The most important thing is to remember that this is about the child. Try to understand their view, their world. Possibly they had a bad morning bus ride and it came out at 1pm as aggressive behavior. Maybe the child is frustrated they are unable to do certain work. There are so many factors here, so may points to work on and address. Try to stay calm, objective and constructive and help your child.

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Our Modern Epidemic of Autism, ADHD and Behavioral Problems

The Secretary of Health and Human Services, Kathleen Sebelius, has made it official the CDC now reports that 1 in 100 children are autistic. A study conducted by the National Survey of Children's Health (NSCH) found a staggering 1 in 63 children were reported to be autistic and the rate climbed to 1 in 38 if the child was a boy! Even more frightening is that 1 in 6 infants have developmental delays. The rate of ADHD has now reached levels of 1 in 10 children; this can be easily verified by talking with most elementary school teachers. Why is this epidemic exploding within our modern society? More importantly what can be done that is safe and effective to help these children? It is vital that parents are provided an understanding of these disorders, which affects the health of their child's brain and metabolically what can be done to restore health.

One approach that is gaining ground is biomedical care for children with autism, ADHD, OCD and behavioral problems. Biomedical care for these disorders is a science-based, metabolic approach to treatment. Everyone is now agreed that psychotropic drugs do not treat the problem; they simply reduce or suppress some of the symptoms. It would seem that a better choice is to address the underlying metabolic issues and health problems in these disorders. The primary guiding principle then is simple: remove what is causing harm, and add what is missing!

Research is now demonstrating that children with these disorders often have an exaggerated response to specific foods, airborne allergens, toxic chemicals and metals in our environment. It is well documented that they often lack various nutrients, enzymes, anti-oxidants, and essential fatty acids, and that they require methylation support. The combination of these factors leads to or aggravates neuroimmune dysfunction causing low-grade inflammation in affected brain tissues. This state of oxidative stress and chronic inflammation in the brain causes the nerve cells to not communicate properly with one another. These disorders have aptly been called disconnection syndromes, one area the brain is not communicating well with other areas leading to symptoms in cognition, emotion and behavior.

A partial outline of possible biomedical care for a child with one of these disorders:

1st: Laboratory tests through blood, urine and stool are performed to rule out any frank pathology and provide vital clues on what road to take for real healing.

2nd: The diet is improved along with specific dietary restrictions. A primary diet goal may be a casein and gluten-free diet, along with removal of sugar, preservatives, and food additives.

3rd: Specific laboratory IgG food allergy testing may be performed to identify other food allergies that could have led to brain inflammation, and then remove these foods from the diet.

4th: It is vital to identify any problems with maldigestion, malabsorption, and dysbiosis through specific laboratory tests such as comprehensive stool analysis. Then improve GI function by overcoming dysbiosis and leaky gut problems, a primary source for chronic inflammation in these disorders.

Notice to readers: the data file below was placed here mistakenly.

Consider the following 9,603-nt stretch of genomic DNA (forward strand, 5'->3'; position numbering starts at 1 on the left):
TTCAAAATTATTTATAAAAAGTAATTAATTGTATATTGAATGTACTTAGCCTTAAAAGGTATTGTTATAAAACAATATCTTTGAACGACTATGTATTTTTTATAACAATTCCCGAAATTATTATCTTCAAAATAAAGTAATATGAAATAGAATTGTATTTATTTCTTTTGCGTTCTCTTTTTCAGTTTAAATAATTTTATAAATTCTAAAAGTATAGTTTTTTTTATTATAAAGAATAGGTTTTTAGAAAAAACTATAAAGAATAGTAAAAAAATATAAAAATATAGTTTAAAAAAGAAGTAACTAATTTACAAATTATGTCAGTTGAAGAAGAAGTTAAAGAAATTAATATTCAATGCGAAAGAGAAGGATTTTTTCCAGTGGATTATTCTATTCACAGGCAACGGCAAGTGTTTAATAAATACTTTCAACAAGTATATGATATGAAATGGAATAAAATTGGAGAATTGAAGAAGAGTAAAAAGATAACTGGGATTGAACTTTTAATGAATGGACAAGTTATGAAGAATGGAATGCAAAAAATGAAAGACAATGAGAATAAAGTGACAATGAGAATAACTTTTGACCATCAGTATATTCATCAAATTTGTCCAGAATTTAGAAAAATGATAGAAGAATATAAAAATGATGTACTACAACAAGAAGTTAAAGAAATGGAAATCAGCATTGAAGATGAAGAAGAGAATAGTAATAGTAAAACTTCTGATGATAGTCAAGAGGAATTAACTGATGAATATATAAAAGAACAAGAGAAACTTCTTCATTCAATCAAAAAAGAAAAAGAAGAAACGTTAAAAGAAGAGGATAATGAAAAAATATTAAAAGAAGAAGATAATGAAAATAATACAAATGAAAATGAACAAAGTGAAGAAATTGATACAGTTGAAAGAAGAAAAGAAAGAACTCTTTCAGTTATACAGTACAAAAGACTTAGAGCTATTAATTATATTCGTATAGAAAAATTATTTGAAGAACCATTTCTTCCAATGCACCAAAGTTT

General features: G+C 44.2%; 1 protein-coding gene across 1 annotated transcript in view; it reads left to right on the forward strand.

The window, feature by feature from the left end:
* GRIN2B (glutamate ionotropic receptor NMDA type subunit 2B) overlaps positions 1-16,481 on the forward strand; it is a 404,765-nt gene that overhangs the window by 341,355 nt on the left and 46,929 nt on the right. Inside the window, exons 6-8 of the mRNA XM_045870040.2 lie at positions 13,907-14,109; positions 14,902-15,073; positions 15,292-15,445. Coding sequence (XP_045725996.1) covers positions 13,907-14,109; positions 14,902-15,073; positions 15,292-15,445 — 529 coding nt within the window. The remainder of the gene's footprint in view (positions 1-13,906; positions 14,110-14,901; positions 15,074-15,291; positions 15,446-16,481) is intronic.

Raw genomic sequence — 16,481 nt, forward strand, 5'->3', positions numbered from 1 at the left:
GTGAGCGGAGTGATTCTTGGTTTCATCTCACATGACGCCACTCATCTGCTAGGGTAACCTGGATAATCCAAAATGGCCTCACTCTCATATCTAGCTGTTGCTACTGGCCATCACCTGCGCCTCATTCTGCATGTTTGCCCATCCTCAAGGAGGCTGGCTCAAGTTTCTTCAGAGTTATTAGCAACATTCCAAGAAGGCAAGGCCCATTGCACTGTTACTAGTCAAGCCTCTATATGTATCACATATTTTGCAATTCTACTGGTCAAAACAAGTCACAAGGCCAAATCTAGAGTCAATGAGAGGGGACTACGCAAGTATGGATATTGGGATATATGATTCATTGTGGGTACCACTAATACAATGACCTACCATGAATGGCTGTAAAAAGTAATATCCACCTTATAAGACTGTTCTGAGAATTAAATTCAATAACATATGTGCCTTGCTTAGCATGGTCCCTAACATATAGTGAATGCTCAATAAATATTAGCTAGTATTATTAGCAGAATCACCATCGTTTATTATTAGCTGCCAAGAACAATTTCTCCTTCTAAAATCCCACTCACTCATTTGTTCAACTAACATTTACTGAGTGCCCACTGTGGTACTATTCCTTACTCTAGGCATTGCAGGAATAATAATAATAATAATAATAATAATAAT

5th: At this point specific supportive nutrients for autism and ADHD are added, depending on what has been found on history, exam and clinical lab.

6th: Support methylation and sulfoxidation-sulfate inadequacies and other cellular detoxification pathways

7th: Chelation of heavy metals can have marked benefit once all other factors have been addressed.

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Tips That Help You To Work With Children With Aspergers

Kids with Aspergers syndrome can be hard to work with because they have several problems with social interaction. As a parent it'll be tough to encourage and guide your child through this difficult condition as it may seem like he or she is set on their ways.

Asperger's syndrome is described as a dysfunction which affects an individual's ability to empathize with others and interact with them. It's tough for children with Asperger's to understand nonverbal communication. The condition is also characterized by an intense interest or behavior. This can be anything from paying lots of attention to the laces in their shoes to repetitively washing their hands.

So what could you do as a parent to assist to work with the child? The very first thing you need to understand is that this is a symptom and not the mistake of the kid. Once you acknowledge this on a deep level, you will be able to understand the social mistakes, temper tantrums and focus on seemingly unimportant things.

By acknowledging and understanding the problem, you can begin to build trust and rapport with your kid so that when there are any challenges, the kid will be able to lean on you for support and help. You want to develop a positive interaction to even offer some kind of stability as other people will often misunderstand and may be negative towards the kid.

One of the other things that you would have to do is focus on what stress the child is facing. Lots of behavior is created by outside stimuli like loud noise and even settings where there are lots of others. By pinpointing what is causing stress, you could limit any behavior which could create difficulty. You'll also learn what situations to avoid and be able to cope with the situation knowing that the kid is under stress.